Vancouver Airport Authority vice president of engineering and environment Don Ehrenholz was the lunch speaker at the Association of Consulting Engineering Companies (BC) Transportation Conference, held in downtown Vancouver on January 26.
Vancouver International Airport (YVR) is the second busiest airport in Canada, and new services were added last year to meet demand, Ehrenholz said.
The goals, he said, include creating a world-class connecting hub and leading in sustainability. Over the previous year, he said, 80,000 people were getting on and off planes every day, with over 100,000 pieces of luggage handled.
Completed projects at YVR include the Airside Operations Building, which is "as sustainable as we could get," he said, and works off geothermal power.
The new high speed baggage backbone connects six different baggage systems together into a single system, which uses software that will eventually track each bag.
Ehrenholz said YVR replaced and repaved a number of their taxiways, and put in the first half of a new runway and safety area on the south runway. The north runway will get a similar upgrade next year, and Ehrenholz estimated that project will take three years to complete.
LED lighting will also be installed at the airport, which cuts down on light pollution and saves on energy costs.
Currently YVR is in its third phase of consultation for their plans for the future of the airport (dubbed YVR 2037), and Ehrenholz emphasized the importance of anticipating growth while still remaining sustainable.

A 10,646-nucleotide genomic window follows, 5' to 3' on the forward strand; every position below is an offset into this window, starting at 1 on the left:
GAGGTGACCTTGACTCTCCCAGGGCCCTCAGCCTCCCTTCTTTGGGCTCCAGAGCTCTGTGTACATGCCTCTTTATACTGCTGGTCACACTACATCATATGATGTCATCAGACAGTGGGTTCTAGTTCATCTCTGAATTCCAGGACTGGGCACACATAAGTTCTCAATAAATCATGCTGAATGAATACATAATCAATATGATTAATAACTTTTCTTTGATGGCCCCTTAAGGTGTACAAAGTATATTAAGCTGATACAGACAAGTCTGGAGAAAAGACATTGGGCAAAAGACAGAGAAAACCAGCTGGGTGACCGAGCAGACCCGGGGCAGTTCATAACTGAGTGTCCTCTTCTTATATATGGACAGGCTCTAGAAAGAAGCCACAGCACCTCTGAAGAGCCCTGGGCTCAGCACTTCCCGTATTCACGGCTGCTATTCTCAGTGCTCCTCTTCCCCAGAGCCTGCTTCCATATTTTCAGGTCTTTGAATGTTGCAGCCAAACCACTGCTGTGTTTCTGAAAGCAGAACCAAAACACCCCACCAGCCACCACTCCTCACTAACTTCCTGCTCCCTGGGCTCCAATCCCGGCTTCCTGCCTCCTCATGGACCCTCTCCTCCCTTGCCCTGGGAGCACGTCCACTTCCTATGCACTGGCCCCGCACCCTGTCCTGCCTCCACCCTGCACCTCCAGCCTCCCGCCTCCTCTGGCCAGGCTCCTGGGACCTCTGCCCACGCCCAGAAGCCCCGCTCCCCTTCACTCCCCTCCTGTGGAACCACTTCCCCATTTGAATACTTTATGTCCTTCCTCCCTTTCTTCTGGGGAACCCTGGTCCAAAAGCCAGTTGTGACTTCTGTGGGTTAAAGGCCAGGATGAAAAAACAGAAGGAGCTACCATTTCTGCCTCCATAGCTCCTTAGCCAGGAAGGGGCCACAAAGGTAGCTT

Two possible projects are a foreshore runway, which would stretch three kilometres into the Georgia Straight, along with a Close-In South Parallel Runway.
The north runway would have less of an impact on the surrounding community and has more room, but is a bigger engineering challenge than the southern runway.
Airside pavement surfaces will have to be built over the next 20 years, with new runways and safety areas as well as aircraft parking spots and areas designated for cargo aircraft.
A north-south taxiway is also planned with will be built over an existing roadway, which Ehrenholz termed a "challenge for our engineers."
The airport is also looking to improve the road and transit network but "we'll have to get creative" and work closely Translink and other stakeholders, he said.
YVR has also been working on designs for expansion of the terminal, he said, but Ehrenholz said it makes more sense to add incremental capacity as needed.
The path chosen was an expanded centre design, with added gates at different terminals, rather than adding a separate terminal somewhere else on the island.
A new utility plant is also needed to heat and cool the terminal, Ehrenholz said, and plans are currently in place to go forward with a plant for heating, cooling, backup generation and a data centre, with completion by 2021.
A rainwater capture system will also be installed in parkades in order to meet sustainability goals, along with emergency water supply in case of earthquakes and other disasters.
The largest project, Ehrenholz said, is expansion of the international wing of the terminal. Preliminary design has begun, he said, and "we need to get it done before we reach capacity."
The first phase of this expansion must be complete by 2021, because that is when the airport will reach capacity required for the added space, Ehrenholz said.